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4Sep/111

Rumble on the tabletop



                                     



Are you ready to rrrruumbbleee! In the red corner, weighing in at £126.million in revenue, with a record of 94% of the wargaming market, the monopolizing Games Workshop. In the blue corner, weighing at a measly £2.8 million in revenue, the underdog with potential, Privateer Press.

Let's face off their top dogs, Warhammer 40k and Warmachine. I will base it on six major criteria then go into some details.










1. Rules:  Warmachine wins this one. A tighter rule set that is updated regularly to fix any errors or imbalances. Although Warhammer 40k has a simpler to understand mechanic it is actually easier to apply the Warmachine rules because of the aforementioned tightness. In 40k the language and the time gap between army books is what complicates things. In some cases I have removed rules completely (homebrew) because of their imbalanced nature. (I am looking at you*non-space marine units falling back with less than 50% left of squad*.)








2. Models:  Personally I would have to say Warhammer 40k. There is much more flavor considering that 40k has much more units to select from.  Also Forgeworld creates some really cool models, albeit expensive, to add to your armies. I have also read many complaints online about the Warmachine warjacks being too top heavy. Warmachine sprues do not have the variety that Games Workshop provides for its units. Warhammer 40k has more over-the-top cool factor on more minis.  








  3. Competitive play: Warmachine without a doubt. Balanced armies are not a forte of Games Workshop especially because they release each army book with a six month gap between each which leads to an individualistic level of competitiveness instead of a comprehensive one. Tightness of rules from Warmachine gives little wiggle room for interpretation and exploitation. And last, but not least, the level at which luck plays a role. In Warhammer, it is very prevalent and the excuse might be that it is fluffy (story driven) but affects strategy which can be frustrating. Warmachine on the other hand has plenty of modifiers in both stats and abilities (spells) that can increase your chances or decrease your opponents allowing your chances to sway based on how effective your tactics are.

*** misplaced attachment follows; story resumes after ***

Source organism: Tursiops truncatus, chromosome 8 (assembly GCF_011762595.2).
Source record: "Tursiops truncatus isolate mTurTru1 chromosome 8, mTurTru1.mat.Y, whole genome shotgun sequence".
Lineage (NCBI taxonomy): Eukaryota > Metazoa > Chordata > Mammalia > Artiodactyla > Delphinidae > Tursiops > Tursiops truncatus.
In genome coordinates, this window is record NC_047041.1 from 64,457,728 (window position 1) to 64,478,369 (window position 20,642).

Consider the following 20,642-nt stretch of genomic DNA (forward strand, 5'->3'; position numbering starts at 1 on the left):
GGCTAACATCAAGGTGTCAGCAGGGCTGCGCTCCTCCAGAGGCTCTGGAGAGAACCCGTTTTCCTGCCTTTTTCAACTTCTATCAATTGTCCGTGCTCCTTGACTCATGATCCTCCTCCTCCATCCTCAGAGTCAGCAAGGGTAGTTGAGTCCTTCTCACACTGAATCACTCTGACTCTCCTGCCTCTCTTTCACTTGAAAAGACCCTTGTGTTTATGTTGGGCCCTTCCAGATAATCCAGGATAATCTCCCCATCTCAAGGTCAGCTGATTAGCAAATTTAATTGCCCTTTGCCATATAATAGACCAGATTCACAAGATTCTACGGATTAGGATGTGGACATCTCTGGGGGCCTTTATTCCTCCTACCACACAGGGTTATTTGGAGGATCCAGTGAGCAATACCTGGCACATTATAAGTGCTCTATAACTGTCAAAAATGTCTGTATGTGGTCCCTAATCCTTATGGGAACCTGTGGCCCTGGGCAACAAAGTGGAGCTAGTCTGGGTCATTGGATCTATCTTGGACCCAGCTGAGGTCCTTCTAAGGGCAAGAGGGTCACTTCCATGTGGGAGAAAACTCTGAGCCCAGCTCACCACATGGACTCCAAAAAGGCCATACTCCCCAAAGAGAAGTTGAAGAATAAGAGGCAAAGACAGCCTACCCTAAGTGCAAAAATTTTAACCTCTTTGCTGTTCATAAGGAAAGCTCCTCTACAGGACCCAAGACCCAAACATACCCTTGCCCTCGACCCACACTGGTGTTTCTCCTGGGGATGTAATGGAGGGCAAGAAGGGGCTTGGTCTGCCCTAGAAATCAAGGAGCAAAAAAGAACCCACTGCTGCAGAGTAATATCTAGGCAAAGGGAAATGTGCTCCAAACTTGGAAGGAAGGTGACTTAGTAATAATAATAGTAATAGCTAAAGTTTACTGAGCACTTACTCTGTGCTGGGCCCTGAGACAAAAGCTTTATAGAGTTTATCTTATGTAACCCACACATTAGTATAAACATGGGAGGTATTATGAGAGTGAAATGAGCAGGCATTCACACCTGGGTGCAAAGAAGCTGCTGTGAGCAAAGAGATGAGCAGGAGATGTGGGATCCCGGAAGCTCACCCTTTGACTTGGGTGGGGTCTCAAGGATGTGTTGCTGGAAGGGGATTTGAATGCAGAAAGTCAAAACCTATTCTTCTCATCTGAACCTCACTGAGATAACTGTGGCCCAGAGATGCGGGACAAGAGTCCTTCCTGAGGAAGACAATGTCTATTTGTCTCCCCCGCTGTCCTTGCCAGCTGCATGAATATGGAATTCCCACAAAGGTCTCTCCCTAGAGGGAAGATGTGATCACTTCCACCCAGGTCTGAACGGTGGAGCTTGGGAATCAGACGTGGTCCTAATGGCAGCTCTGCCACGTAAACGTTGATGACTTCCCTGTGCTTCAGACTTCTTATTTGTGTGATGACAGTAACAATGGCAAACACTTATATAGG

4. Fluff (back story): Warhammer 40k without a shadow of a doubt.  The Black Library, the plethora of novels written by GW appointed authors, is huge and contains amazing stories. Each codex (army book) has fun descriptions of unit or character backgrounds written an exaggerated mythological style always found in GW gaming books. I am not saying that Warmachine lacks a good back story but in comparison i can confidently say 40k is epic. The Black Library has even produced some of my favorite Sci-Fi novels (Dan Abnett's Eisenhorn or Ravenor).  

 

5. Cost: Warmachine period. Example beginner army lists based on the most common game point for each system:

Warmachine                                                                                                       Warhammer
35 point list                                                                                                      1500 point list










































Cygnar Plastic Battlegroup $49.99
Arcane Tempest Gun Mage Unit $34.99
Arcane Tempest Gun Mage Officer $7.99
Black 13th Gun Mage Strike Team $16.99
Stormblade Unit $42.99
Journeyman Warcaster Variant $8.99
Squire $9.99
Captain Arlan Strangewayes $13.99